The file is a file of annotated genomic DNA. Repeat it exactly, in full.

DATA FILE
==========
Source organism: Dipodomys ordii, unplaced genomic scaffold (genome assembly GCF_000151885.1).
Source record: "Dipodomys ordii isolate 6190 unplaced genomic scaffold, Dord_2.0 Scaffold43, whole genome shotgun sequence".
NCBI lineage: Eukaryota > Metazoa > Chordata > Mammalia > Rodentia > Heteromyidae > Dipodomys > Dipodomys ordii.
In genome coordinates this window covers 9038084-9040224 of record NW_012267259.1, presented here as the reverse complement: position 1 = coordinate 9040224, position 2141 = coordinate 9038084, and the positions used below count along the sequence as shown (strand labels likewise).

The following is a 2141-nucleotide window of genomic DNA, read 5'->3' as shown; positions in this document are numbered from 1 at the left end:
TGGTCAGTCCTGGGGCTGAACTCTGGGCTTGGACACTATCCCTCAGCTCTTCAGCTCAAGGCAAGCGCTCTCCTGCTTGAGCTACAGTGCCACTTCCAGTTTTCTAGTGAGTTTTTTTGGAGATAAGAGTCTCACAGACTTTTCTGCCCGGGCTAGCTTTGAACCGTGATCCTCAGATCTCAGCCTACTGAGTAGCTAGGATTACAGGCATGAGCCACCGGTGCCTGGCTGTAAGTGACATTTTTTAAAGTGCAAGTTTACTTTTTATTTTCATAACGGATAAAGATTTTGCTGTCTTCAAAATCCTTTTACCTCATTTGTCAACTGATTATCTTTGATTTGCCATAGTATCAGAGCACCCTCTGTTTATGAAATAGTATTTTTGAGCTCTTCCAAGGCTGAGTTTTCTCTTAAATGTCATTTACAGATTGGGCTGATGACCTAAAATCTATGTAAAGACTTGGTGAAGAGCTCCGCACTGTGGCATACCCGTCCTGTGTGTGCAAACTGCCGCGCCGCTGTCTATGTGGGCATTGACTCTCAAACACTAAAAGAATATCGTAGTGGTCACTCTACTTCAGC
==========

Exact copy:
Source organism: Dipodomys ordii, unplaced genomic scaffold (genome assembly GCF_000151885.1).
Source record: "Dipodomys ordii isolate 6190 unplaced genomic scaffold, Dord_2.0 Scaffold43, whole genome shotgun sequence".
NCBI lineage: Eukaryota > Metazoa > Chordata > Mammalia > Rodentia > Heteromyidae > Dipodomys > Dipodomys ordii.
In genome coordinates this window covers 9038084-9040224 of record NW_012267259.1, presented here as the reverse complement: position 1 = coordinate 9040224, position 2141 = coordinate 9038084, and the positions used below count along the sequence as shown (strand labels likewise).

The following is a 2141-nucleotide window of genomic DNA, read 5'->3' as shown; positions in this document are numbered from 1 at the left end:
TGGTCAGTCCTGGGGCTGAACTCTGGGCTTGGACACTATCCCTCAGCTCTTCAGCTCAAGGCAAGCGCTCTCCTGCTTGAGCTACAGTGCCACTTCCAGTTTTCTAGTGAGTTTTTTTGGAGATAAGAGTCTCACAGACTTTTCTGCCCGGGCTAGCTTTGAACCGTGATCCTCAGATCTCAGCCTACTGAGTAGCTAGGATTACAGGCATGAGCCACCGGTGCCTGGCTGTAAGTGACATTTTTTAAAGTGCAAGTTTACTTTTTATTTTCATAACGGATAAAGATTTTGCTGTCTTCAAAATCCTTTTACCTCATTTGTCAACTGATTATCTTTGATTTGCCATAGTATCAGAGCACCCTCTGTTTATGAAATAGTATTTTTGAGCTCTTCCAAGGCTGAGTTTTCTCTTAAATGTCATTTACAGATTGGGCTGATGACCTAAAATCTATGTAAAGACTTGGTGAAGAGCTCCGCACTGTGGCATACCCGTCCTGTGTGTGCAAACTGCCGCGCCGCTGTCTATGTGGGCATTGACTCTCAAACACTAAAAGAATATCGTAGTGGTCACTCTACTTCAGC